-1
\$\begingroup\$

To cover all worst-case scenario legal bases, does a developer need any form of written communication from an artist confirming both the purchase of, and explicit transfer of all rights to, the art assets used in a game?

It may be unlikely, but I wondered if a hypothetical vengeful artist could later decide to accuse a developer of unauthorized use of their art/copyright infringement if the art sale wasn't more explicit and "formal."

Example: A developer commissions an artist online, and receives an email containing game sprites in return for a PayPal payment to the artist. Would the developer have full legal rights to the art at that point, or are they still vulnerable to legal jabs?

\$\endgroup\$
0
\$\begingroup\$

A developer commissions an artist online, and receives an email containing game sprites in return for a PayPal payment to the artist.

In that statement, what would imply that the developer has now full rights over the art?

In that statement, what would imply that the artist has still full rights over the art?

It's not said that the artist wants the dev to only use the assets in a specific context, and since there is a transaction, it could be assumed that the artist allows the dev to use them... but it does not say anything about how they could use them.

My point is, if there is no formal agreement, it's easy for things to go wrong.

So to be on the safe side, agree on the license of the art, specifically the ownership of copyrights to the art, before anything else. Agree on what's going to be delivered (.psd, .png?), agree on the price, and agree on the dates, and agree on how the assets can be used (e.g. "I'd like to use it in game X, but also in game Y/you can use it in any of the game that you develop, but you can't resell the assets, unless you sell the whole IP."), again, before any work is done.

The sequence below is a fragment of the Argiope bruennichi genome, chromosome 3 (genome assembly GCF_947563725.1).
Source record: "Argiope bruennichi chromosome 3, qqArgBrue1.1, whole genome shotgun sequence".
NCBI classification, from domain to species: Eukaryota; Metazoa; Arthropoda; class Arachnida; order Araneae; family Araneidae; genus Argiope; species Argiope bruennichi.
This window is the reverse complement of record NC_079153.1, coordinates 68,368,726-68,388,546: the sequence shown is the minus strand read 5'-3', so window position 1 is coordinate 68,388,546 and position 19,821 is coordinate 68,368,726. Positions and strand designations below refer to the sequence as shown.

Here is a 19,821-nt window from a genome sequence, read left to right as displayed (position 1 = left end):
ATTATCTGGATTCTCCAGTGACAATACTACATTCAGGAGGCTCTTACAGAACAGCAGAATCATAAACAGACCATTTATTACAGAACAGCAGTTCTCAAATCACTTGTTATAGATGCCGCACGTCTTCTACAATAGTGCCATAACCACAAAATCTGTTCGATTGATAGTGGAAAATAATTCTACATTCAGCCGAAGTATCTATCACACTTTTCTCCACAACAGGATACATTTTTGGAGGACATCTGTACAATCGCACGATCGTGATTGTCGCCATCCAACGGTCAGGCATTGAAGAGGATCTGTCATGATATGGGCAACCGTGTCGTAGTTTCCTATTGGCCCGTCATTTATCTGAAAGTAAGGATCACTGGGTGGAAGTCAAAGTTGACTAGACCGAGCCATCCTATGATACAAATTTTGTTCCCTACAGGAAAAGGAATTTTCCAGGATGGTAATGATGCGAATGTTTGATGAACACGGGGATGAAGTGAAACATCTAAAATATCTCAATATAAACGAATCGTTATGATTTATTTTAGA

And have that written. Don't delete your emails. Store them so you can easily retrieve them. If you can have a written contract, that would be the best.

So yes, ask the artist to sign over all the rights to the art, but do it before they start to work.

\$\endgroup\$
  • \$\begingroup\$ Good points. I have a friend who might be interested in making some art assets for me, but these kinds of legal aspects have a tendency to make the conversation slightly awkward (and maybe kill some enthusiasm). It can make it seem like you don't trust them, etc. I suppose it's a necessary evil. Thanks for the answer. \$\endgroup\$ – PurpleMesa Feb 18 '17 at 23:33
  • \$\begingroup\$ A wedding contract is not a fun thing to do, but both parties know it's done in order to 1) have a nice relationship and 2) have a smooth separation if something happens. Yes, the contract between you and your friend will kill some enthusiasm, but at least, you'll both know what to expect. If the contract is not interesting for one of the party, the won't sign it, and it's going to stop right there, you'll be able to remain friends, but not talk about this ;) \$\endgroup\$ – Vaillancourt Feb 19 '17 at 0:10
  • \$\begingroup\$ This seems to ignore the most important aspect; consult a lawyer. It is easy enough to write things down, but unless you know law, its not a guarantee. Even a lawyer will tell you it is not a guarantee against legal issues. \$\endgroup\$ – Gnemlock Feb 19 '17 at 4:19
0
\$\begingroup\$

By default, it is always the creator of the work, may it be art or program code, who owns it. By no means do you by default get more than a right to use it, if you purchase it without any further agreements. Additionally, that right may be limited to a particular way of use, if nothing else was stated.

If there is no separate agreement whatsoever, do not expect to get "full rights" to the artwork just because you payed for it, even if it was custom-made solely for you. That is not how it works. Any rights that extend over the (originator-favouring) default rights need to be agreed upon with at least something in writing, as Alexandre wrote in another reply. However, even a short text may change the constellation radically.

Open, honest and clear (in advance is not a bad idea either) communication is the absolutely best way to handle this. Both parties will easily understand each other if both for example are self-employed. After all, us freaks here want to do the work and have the fun.


Edit: Came to my mind, when speaking indies, that one could aim for a parallel right to the work. The word "exclusive" is always tricky. Parallel is good for the artist, who still holds his/her right to for example further develop he work, while you have all the freedom to do the same.

\$\endgroup\$

Your Answer

By clicking “Post Your Answer”, you agree to our terms of service, privacy policy and cookie policy

Not the answer you're looking for? Browse other questions tagged or ask your own question.